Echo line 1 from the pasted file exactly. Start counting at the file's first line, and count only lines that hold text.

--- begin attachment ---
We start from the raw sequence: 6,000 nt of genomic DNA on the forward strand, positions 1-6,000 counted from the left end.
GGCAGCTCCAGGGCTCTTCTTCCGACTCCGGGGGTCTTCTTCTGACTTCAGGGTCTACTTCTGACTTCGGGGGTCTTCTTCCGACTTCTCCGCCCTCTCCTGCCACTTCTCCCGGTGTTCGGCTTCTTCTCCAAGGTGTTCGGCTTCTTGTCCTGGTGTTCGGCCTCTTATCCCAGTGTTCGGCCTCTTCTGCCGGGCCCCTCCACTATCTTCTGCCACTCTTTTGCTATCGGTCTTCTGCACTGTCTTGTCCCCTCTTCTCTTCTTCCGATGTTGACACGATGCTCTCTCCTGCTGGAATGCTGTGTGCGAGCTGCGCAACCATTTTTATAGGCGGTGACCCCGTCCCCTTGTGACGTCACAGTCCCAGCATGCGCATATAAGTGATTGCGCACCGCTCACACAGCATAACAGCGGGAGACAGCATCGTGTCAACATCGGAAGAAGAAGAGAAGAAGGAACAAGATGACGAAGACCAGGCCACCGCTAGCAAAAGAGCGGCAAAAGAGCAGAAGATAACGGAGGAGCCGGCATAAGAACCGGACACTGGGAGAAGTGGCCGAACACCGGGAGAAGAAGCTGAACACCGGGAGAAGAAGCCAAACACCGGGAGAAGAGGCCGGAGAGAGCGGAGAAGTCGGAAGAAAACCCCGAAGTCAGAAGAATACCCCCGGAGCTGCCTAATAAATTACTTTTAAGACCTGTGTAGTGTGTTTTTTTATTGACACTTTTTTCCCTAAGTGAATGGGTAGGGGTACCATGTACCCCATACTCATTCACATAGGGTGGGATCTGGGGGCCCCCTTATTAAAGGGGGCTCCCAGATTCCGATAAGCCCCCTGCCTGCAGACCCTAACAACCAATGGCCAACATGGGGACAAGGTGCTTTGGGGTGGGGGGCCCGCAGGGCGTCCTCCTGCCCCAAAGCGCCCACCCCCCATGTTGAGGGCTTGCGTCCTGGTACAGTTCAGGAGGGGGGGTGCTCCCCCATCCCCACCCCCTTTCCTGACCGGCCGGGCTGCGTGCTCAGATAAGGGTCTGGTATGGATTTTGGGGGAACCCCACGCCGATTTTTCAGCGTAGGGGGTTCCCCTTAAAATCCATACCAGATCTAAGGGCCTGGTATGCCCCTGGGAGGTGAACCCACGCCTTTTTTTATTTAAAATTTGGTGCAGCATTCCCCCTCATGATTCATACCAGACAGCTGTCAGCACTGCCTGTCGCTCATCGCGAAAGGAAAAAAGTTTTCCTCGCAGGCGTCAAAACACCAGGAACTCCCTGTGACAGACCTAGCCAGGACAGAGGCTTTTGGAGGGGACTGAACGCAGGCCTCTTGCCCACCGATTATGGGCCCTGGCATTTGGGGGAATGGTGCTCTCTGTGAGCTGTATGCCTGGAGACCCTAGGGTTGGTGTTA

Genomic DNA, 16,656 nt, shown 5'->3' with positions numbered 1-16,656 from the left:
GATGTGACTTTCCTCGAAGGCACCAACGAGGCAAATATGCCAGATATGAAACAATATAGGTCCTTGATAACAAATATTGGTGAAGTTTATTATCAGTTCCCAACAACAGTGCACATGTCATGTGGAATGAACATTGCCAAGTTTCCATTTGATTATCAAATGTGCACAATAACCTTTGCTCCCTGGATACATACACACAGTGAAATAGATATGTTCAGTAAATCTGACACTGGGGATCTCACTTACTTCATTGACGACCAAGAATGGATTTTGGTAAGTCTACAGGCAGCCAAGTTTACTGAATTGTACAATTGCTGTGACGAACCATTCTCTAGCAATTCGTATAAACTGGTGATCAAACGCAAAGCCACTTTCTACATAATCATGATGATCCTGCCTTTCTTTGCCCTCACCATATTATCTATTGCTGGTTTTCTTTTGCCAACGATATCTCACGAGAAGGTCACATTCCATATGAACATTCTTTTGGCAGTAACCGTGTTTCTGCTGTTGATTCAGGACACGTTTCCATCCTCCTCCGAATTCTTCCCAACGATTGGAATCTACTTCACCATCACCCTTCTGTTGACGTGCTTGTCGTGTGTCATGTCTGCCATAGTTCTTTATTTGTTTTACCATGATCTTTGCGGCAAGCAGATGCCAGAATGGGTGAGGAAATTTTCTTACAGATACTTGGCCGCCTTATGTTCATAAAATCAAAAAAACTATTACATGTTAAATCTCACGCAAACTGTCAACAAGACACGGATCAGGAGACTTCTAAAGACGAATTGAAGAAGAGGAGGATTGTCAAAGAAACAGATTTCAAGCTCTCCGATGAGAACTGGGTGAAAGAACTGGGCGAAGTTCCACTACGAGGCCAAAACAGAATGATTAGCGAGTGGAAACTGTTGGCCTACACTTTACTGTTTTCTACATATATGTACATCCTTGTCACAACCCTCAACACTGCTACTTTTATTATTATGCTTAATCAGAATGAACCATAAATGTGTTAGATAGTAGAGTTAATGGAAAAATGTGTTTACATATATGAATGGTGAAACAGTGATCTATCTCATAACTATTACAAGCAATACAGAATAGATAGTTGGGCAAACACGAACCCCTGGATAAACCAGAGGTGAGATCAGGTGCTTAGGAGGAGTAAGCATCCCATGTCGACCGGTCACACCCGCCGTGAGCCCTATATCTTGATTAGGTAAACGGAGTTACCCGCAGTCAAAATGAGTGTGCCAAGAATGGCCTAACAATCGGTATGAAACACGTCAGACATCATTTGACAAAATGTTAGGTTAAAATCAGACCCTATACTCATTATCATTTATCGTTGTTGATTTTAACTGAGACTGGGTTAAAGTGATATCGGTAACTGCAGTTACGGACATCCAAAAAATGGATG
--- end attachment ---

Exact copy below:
We start from the raw sequence: 6,000 nt of genomic DNA on the forward strand, positions 1-6,000 counted from the left end.